Brookill Avenue in north Belfast is a special place. It is where the poet Louis MacNeice (1907–1963) was born, in house number 2 - the house is still there today, with an Ulster History Circle blue plaque. The MacNeices moved to Carrickfergus not long afterwards.
Just a few doors along, at number 5 Brookhill Avenue, lived the Rabbi of Belfast Synagogue, Jacob Rozenzweig, his wife Milly, and their six children. Rabbi Rosenzweig published a sermon in 1910 entitled 'The Soul and Its Destiny' which he had preached on the day of the funeral of King Edward Vii. And in 1912 his daughter Jennie Rosenzweig, aged around 16, was one of the 177 women who queued patiently to sign the Women's Declaration (the women's equivalent of the Ulster Solemn League and Covenant) at Cliftonville Church Lecture Hall in Cliftonpark Avenue.
In 1948 the Belfast News Letter published the 378 page The Jewish Conception of Immortality and the Life Hereafter which included writings by Rabbi Rosenzweig apparently under the pen name J. Ross. The Ross-Rosenzweig Collection is held at Queens University, some 355 volumes of archival material.
The story of the Old Testament contains five Covenants between God and mankind (see here). How the Rabbi would have felt about his teenage daughter signing yet another one makes for interesting speculation!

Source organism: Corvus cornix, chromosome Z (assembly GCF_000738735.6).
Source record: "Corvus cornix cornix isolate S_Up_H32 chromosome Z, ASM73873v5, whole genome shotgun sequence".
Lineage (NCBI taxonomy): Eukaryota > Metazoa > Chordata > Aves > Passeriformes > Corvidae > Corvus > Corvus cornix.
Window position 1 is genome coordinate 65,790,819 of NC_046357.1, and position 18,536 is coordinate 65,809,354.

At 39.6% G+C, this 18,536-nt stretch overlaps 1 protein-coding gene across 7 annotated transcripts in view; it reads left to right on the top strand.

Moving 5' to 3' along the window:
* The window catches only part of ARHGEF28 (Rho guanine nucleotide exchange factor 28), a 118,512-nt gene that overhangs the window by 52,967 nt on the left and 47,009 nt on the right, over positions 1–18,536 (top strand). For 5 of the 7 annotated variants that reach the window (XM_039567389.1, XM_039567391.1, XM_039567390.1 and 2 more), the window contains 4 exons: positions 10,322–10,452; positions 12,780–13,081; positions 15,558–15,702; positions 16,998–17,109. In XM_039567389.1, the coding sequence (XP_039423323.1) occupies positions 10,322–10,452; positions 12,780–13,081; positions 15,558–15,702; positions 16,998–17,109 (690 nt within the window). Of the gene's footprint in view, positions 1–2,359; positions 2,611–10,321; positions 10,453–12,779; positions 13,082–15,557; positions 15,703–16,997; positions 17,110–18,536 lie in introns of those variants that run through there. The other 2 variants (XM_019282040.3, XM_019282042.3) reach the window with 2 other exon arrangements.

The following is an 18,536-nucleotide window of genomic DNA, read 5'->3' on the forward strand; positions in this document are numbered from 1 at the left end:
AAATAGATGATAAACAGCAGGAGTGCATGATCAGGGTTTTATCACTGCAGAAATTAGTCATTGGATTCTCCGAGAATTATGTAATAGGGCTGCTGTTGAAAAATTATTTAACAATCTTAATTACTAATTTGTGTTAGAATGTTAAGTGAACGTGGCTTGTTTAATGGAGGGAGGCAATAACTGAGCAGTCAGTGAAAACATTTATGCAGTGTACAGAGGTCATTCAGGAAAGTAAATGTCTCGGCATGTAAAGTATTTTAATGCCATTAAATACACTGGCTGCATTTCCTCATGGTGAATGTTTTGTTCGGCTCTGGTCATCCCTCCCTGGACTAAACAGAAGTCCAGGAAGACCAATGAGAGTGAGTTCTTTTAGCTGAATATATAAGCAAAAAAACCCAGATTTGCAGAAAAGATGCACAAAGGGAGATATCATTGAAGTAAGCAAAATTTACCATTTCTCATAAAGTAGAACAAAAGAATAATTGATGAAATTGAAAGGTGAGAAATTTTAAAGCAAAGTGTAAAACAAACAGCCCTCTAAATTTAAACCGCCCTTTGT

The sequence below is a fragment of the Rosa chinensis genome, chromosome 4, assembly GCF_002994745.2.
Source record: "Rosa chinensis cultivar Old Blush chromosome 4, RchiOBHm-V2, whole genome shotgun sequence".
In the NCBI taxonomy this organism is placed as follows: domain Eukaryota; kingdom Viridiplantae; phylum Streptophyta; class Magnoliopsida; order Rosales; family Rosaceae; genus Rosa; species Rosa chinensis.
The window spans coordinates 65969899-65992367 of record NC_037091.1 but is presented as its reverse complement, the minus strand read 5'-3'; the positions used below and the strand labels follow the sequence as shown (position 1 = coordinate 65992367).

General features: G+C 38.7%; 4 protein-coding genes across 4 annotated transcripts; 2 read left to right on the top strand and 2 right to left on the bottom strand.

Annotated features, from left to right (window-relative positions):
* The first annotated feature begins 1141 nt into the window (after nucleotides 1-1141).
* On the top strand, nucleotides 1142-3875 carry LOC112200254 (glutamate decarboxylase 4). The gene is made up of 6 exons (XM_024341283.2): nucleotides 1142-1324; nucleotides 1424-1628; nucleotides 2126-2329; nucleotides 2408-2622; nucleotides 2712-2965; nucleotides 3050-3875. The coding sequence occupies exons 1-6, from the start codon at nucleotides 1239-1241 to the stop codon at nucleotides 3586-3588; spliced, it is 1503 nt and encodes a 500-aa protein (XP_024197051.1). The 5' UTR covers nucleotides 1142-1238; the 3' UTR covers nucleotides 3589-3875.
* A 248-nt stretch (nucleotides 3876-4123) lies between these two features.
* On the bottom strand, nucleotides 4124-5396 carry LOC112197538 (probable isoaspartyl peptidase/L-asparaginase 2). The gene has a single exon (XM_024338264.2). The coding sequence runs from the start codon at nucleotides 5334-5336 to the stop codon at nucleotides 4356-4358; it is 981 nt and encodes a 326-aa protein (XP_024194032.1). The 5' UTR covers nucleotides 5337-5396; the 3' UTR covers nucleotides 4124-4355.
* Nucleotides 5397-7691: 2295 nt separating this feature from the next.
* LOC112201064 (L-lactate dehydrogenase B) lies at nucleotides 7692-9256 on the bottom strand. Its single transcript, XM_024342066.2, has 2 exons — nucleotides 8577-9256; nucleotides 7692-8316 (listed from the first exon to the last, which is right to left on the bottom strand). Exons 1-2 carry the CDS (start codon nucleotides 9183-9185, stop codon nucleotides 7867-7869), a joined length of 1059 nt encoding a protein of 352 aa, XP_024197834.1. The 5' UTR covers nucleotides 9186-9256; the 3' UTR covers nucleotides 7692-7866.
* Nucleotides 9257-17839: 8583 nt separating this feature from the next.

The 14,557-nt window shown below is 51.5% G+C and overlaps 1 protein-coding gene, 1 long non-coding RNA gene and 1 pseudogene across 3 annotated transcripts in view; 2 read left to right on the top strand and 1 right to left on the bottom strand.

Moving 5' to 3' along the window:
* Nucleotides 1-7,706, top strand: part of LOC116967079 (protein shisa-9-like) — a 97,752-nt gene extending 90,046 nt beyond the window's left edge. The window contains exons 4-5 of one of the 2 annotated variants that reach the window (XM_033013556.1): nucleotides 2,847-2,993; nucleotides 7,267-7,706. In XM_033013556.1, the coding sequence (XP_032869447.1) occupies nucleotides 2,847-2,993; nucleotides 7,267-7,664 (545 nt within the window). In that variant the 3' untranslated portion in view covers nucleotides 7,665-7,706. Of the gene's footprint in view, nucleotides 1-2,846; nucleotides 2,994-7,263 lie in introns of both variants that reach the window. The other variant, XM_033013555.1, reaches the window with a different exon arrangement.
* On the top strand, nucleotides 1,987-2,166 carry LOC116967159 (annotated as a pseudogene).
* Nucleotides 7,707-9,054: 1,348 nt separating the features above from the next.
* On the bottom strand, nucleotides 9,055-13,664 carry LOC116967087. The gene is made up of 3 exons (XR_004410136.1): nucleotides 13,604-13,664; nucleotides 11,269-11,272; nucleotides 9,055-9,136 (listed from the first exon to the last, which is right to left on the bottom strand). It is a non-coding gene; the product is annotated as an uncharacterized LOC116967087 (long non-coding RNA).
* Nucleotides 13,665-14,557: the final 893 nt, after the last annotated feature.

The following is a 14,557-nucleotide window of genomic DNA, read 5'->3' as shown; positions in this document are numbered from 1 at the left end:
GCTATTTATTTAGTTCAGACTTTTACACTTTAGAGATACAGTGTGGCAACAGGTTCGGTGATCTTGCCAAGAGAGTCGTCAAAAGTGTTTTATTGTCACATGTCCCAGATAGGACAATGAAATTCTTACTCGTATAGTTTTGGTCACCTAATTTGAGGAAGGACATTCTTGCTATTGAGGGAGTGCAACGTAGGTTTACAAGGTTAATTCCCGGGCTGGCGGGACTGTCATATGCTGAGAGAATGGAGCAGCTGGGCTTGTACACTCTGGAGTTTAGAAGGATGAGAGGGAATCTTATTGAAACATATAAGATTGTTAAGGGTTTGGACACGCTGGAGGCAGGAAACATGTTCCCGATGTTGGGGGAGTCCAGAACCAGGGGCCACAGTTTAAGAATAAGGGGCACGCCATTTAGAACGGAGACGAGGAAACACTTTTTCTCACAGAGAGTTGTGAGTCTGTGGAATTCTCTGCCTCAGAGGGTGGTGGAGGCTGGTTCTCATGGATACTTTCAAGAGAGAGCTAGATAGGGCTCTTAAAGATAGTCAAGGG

My mother's family are from near Millisle where there was a refuge for Jews during and after WW2 called the Refugee Resettlement Farm (more information here and in this Belfast Telegrapharticle here). Donald Harman Akenson has written about the links between Jews and Ulster-Scots before - but I wonder if anyone out there can tell me more about Jennie Rosensweig and the Ulster Covenant?
In a final twist, Louis MacNeice's first wife was Jewish. He died in 1963 and was buried beside his mother at Christ Church in the countryside between Carrowdore and Millisle, literally a few fields from the Resettlement Farm, and close to the graves of many of my Wilson ancestors.
PS - Today saw the removal of an Ulster History Circle Blue Plaque in Belfast on the birthplace of Chaim Herzog, the 6th President of Israel who was born on Cliftonpark Avenue - just a few minutes' walk from Brookhill Avenue mentioned above. This was done because of anti-Semitic attacks - presumably by those with Irish Nationalist inclination in symbolic support for the people of Gaza - but had they consulted the oracle that is Wikipedia they would have found that Herzog's father was apparently a fluent Irish speaker and a supporter of Irish Republicanism. The series of videos above might be an eye-opener, with Herzog's Belfast accent coming through. The world is not simple.